A town is refusing to fly the Pride flag & won’t even give any explanation to residents


A city council in New Jersey is not recognizing Pride month this June and voted against even flying the Pride flag in their town.

The council held a private discussion, then when the council’s only out member motioned to fly the flag, everyone on the council except the other Democrat voted against it. The city’s mayor, who has a history of using anti-LGBTQ rhetoric, refused to allow discussion of the topic.

Related: Leftwing activist calls gay mayor “little fa***t” & slurs Jews at rally about showing respect

Hasbrouck Heights is a small borough in Bergen County, New Jersey, the most northeastern county in the state, but is just minutes away from midtown Manhattan and is home to over 11,000 residents.

The borough’s six-member council met on April 27. First, the town’s mayor, Jack DeLorenzo (R), bought the council into a closed meeting with Richard Magliare, the borough’s attorney. Conversations the council may have had with Magliare are privileged due to their attorney-client relationship, but they did discuss flying flags “other than the American, the state of New Jersey flag and the POW flag,” DeLorenzo declared later.

Afterward, they held their mandated council meeting via Zoom, which was open to the public. Council member Chris Hillmann (D), who is out, made the motion to fly a Pride flag at Borough Hall. He was seconded by council member Steven Reyngoudt. Councilmember Ron Kistner (R) wanted to discuss the motion and offer “recommendations,” but DeLorenzo did not grant him permission. He told the council they were only voting.

Jason Hodrinksy, a Hasbrouck Heights resident, asked the council for an explanation of their vote during the public comments portion of the meeting. DeLorenzo refused to let them answer.

Hodrinksy, a lawyer, also wanted to discuss what legal basis they used for the decision and what he believed prompted their meeting with Attorney Magliare. DeLorenzo also denied him an opportunity to do that.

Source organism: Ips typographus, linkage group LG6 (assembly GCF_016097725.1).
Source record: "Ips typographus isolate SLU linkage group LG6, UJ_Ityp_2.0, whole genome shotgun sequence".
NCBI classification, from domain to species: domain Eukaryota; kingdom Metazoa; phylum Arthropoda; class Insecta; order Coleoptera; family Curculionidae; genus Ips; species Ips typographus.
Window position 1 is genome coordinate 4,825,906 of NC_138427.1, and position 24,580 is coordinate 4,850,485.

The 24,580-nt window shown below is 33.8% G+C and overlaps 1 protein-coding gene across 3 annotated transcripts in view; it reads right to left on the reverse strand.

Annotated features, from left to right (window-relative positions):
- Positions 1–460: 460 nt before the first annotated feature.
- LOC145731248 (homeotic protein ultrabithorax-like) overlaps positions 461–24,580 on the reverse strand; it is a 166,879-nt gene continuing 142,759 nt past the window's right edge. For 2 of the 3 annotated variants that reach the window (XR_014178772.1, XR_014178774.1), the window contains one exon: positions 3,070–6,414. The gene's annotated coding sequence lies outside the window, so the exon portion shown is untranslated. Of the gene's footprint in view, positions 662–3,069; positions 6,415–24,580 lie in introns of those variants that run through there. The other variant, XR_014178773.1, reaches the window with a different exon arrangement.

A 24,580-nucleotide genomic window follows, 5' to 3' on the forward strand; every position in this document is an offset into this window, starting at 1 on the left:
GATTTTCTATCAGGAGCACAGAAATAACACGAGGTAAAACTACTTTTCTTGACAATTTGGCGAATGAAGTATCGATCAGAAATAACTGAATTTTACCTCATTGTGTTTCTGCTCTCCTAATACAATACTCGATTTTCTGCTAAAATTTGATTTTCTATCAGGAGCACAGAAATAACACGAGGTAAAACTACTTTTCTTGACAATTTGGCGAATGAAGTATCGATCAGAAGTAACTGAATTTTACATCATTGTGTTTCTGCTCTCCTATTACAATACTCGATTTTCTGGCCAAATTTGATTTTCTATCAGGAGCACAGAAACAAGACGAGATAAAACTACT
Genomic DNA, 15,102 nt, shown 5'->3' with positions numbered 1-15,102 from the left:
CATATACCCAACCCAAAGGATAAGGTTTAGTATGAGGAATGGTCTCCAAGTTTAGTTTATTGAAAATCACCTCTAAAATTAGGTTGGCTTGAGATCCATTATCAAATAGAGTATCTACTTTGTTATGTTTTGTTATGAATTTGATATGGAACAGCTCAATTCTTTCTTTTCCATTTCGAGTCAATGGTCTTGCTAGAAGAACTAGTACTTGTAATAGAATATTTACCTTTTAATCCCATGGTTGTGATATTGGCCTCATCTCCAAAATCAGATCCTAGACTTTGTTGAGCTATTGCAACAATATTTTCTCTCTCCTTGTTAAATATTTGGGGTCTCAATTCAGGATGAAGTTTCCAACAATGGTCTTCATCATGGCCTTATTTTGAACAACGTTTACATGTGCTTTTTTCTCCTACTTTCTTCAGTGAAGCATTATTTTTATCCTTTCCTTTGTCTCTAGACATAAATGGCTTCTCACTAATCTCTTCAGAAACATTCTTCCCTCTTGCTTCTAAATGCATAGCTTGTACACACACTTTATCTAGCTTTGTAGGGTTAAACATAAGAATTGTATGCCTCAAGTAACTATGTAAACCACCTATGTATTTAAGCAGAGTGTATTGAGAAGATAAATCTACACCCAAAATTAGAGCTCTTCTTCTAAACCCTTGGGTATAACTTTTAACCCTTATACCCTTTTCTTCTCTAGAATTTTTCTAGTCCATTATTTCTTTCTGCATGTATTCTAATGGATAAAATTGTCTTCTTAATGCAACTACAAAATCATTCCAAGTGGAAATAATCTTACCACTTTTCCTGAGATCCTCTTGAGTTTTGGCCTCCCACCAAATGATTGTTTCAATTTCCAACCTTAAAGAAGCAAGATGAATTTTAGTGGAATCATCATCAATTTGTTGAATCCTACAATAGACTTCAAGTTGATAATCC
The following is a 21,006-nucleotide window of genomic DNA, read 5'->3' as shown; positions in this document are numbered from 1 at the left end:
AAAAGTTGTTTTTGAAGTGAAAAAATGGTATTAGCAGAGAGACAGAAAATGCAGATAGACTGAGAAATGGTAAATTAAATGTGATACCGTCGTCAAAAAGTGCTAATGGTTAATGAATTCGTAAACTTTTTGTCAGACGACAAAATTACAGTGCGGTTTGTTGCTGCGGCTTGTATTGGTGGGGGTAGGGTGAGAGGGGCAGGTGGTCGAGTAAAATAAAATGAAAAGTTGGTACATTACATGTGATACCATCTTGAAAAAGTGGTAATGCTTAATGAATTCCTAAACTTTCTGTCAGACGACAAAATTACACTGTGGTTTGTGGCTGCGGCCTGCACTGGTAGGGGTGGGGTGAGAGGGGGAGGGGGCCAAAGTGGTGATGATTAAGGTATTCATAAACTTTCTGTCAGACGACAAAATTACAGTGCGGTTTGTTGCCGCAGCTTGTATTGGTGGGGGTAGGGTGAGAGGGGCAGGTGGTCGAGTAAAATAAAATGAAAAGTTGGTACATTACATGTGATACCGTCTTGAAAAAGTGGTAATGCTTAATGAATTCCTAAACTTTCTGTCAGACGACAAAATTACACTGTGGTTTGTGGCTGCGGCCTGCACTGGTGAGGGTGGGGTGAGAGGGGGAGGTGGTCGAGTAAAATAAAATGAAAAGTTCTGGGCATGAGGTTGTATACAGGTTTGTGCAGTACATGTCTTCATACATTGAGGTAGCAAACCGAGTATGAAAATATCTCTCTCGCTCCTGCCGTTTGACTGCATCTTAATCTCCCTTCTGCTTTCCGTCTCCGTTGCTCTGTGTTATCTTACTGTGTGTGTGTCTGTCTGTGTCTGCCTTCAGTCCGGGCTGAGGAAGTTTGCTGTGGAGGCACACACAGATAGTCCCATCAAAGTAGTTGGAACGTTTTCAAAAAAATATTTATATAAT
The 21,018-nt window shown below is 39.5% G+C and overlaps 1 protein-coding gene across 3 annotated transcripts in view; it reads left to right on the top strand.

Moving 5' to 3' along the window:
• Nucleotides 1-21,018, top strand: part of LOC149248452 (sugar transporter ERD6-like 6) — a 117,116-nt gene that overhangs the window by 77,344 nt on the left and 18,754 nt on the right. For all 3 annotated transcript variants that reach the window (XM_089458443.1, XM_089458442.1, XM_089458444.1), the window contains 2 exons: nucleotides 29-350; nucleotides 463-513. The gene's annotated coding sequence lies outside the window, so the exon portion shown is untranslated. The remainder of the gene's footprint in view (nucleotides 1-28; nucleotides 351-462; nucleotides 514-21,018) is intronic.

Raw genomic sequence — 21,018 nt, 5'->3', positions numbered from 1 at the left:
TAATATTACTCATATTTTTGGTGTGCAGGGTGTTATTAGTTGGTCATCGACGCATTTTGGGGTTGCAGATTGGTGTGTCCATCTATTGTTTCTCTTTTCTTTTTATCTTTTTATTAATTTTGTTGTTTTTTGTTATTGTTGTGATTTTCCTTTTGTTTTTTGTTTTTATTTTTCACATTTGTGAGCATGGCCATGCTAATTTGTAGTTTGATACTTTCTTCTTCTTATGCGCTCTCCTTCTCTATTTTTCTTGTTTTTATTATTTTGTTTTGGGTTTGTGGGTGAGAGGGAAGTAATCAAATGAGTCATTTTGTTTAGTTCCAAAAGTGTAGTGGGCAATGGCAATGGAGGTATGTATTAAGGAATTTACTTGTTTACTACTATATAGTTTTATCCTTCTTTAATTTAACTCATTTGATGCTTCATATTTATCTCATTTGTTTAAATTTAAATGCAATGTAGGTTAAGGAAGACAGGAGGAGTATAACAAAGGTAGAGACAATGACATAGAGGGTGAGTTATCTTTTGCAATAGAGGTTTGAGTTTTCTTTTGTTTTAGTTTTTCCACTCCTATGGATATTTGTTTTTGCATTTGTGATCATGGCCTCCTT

Hodrinksy and DeLorenzo engaged in a back and forth, with Hodrinksy deriding the group as a “strong council, weak mayor.”

“This is a council meeting, so you cannot necessarily dictate who speaks and how,” Hodrinksy argued.

DeLorenzo said, “I run the meeting sir.” He said that the topic would have to be taken up individually with council members outside of the council meeting.

Footage of the meeting has also been shared online, with many noting that an attendee was shirtless while they were discussing the issue on the Zoom call.

DeLorenzo defeated Hillmann for reelection in 2019. After defeated his out opponent, the Republican declared, “the family values of our town have prevailed,” a remark that many found to be homophobic in nature. It earned him condemnation from several residents and members of Congress representing New Jersey.

Still, it remains up, and is actually DeLorenzo’s most recent post on Facebook.

DeLorenzo also made headlines in 2020 for skirting COVID-19 guidance and not quarantining after traveling to Arizona last summer.

Despite Hasbrouck Heights’ lawmakers refusing to affirm Pride month, many of its neighbors in Bergen County have taken the opposite approach.

Garfield, a nearby city of nearly 30,000 residents within Bergen County, voted to recognize this Pride month, as well as appoint an LGBTQ community liaison. Andrea Espinosa was named as the liaison. City councilmember Pawel Masleg said that the town is hoping to be recognized with a high score on the next edition of the Human Rights Campaign’s Municipality Equality Index, which evaluates how LGBTQ-welcoming a municipal area or city is.

The Rutherford Pride Alliance, based in the nearby borough of Rutherford, home to over 18,000 people, said in a statement published across social media, “We are disappointed to hear that Hasbrouck Heights has voted against raising the Pride flag for their community this June.”

Instead, they offer to “formally invite the LGBTQ+ community of Hasbrouck Heights and their allies to our Pride Flag raising event on Saturday, June 5th at [11:00 AM] at Rutherford Boro Hall.

“We welcome you all with open arms to celebrate the community of support that is right outside of your door! Know there is a huge support system for all, including our LGBTQ+ and questioning youth just a few towns away,” the alliance wrote.



Source link